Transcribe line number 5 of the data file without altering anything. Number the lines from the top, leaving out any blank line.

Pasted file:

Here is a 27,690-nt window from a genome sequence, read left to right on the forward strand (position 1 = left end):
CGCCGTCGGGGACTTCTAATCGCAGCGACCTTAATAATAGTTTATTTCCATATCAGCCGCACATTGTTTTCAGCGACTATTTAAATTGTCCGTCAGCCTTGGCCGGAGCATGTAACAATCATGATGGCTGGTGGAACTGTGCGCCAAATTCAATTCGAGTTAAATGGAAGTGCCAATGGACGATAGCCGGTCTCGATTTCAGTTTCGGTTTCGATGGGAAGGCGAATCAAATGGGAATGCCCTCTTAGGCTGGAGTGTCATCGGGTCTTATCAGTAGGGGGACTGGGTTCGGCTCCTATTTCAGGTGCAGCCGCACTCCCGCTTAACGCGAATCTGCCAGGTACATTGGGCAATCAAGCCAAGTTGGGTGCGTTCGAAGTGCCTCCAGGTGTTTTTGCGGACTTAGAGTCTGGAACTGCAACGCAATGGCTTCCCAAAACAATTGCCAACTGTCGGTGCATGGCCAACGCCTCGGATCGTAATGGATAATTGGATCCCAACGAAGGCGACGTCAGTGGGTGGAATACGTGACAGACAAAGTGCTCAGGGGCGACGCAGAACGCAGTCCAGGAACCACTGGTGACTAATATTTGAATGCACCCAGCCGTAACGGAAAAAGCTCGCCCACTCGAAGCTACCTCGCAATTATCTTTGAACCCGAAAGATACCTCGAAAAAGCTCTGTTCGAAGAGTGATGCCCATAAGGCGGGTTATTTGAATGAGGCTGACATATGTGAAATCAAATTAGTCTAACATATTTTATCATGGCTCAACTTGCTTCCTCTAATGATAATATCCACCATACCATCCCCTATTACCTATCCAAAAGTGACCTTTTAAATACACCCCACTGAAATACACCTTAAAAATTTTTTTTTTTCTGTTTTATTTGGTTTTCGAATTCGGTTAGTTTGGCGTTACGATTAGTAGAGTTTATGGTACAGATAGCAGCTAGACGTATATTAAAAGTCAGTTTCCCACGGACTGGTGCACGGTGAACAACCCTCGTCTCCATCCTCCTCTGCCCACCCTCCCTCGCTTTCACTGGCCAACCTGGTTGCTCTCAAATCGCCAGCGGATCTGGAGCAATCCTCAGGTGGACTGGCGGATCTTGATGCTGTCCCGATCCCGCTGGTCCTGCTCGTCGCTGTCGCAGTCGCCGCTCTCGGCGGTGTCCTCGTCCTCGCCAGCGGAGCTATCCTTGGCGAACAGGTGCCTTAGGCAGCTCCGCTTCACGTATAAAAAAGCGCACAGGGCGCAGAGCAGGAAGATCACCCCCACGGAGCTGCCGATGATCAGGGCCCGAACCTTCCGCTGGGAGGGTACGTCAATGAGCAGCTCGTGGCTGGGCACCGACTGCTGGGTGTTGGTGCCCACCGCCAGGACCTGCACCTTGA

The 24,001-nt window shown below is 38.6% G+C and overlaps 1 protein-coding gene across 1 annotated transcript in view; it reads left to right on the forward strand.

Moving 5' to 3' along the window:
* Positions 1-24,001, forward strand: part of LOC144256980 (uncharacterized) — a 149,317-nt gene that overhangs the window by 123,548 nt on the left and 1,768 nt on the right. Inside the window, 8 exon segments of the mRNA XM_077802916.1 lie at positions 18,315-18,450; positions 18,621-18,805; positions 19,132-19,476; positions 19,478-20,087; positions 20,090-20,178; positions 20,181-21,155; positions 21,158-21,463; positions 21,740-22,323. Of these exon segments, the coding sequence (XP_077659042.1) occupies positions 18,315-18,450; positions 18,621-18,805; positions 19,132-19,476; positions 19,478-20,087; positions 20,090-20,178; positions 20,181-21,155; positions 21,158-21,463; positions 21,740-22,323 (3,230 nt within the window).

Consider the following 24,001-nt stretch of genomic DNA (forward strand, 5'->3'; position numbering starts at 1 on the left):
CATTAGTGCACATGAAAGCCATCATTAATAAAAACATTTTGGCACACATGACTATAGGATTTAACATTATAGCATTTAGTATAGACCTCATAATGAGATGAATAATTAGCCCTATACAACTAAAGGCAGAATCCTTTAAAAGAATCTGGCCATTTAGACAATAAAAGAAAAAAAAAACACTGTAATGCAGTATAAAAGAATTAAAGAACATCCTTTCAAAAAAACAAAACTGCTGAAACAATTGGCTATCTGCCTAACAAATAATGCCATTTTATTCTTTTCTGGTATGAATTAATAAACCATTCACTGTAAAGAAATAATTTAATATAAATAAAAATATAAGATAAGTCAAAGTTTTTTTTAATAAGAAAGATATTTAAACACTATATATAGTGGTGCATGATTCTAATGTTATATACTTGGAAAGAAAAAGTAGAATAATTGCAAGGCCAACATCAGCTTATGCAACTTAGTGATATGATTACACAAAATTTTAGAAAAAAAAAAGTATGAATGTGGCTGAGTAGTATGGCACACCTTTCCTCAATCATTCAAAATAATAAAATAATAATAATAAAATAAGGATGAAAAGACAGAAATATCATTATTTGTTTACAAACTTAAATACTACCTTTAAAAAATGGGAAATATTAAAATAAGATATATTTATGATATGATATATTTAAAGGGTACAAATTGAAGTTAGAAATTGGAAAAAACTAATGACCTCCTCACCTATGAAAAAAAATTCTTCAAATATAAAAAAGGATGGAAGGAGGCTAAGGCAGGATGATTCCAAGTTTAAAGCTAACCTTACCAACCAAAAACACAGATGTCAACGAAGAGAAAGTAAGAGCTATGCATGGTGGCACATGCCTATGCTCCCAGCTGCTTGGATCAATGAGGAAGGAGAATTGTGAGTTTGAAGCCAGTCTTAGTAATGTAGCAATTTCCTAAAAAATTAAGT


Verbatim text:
* Positions 1-24,001, forward strand: part of LOC144256980 (uncharacterized) — a 149,317-nt gene that overhangs the window by 123,548 nt on the left and 1,768 nt on the right. Inside the window, 8 exon segments of the mRNA XM_077802916.1 lie at positions 18,315-18,450; positions 18,621-18,805; positions 19,132-19,476; positions 19,478-20,087; positions 20,090-20,178; positions 20,181-21,155; positions 21,158-21,463; positions 21,740-22,323. Of these exon segments, the coding sequence (XP_077659042.1) occupies positions 18,315-18,450; positions 18,621-18,805; positions 19,132-19,476; positions 19,478-20,087; positions 20,090-20,178; positions 20,181-21,155; positions 21,158-21,463; positions 21,740-22,323 (3,230 nt within the window).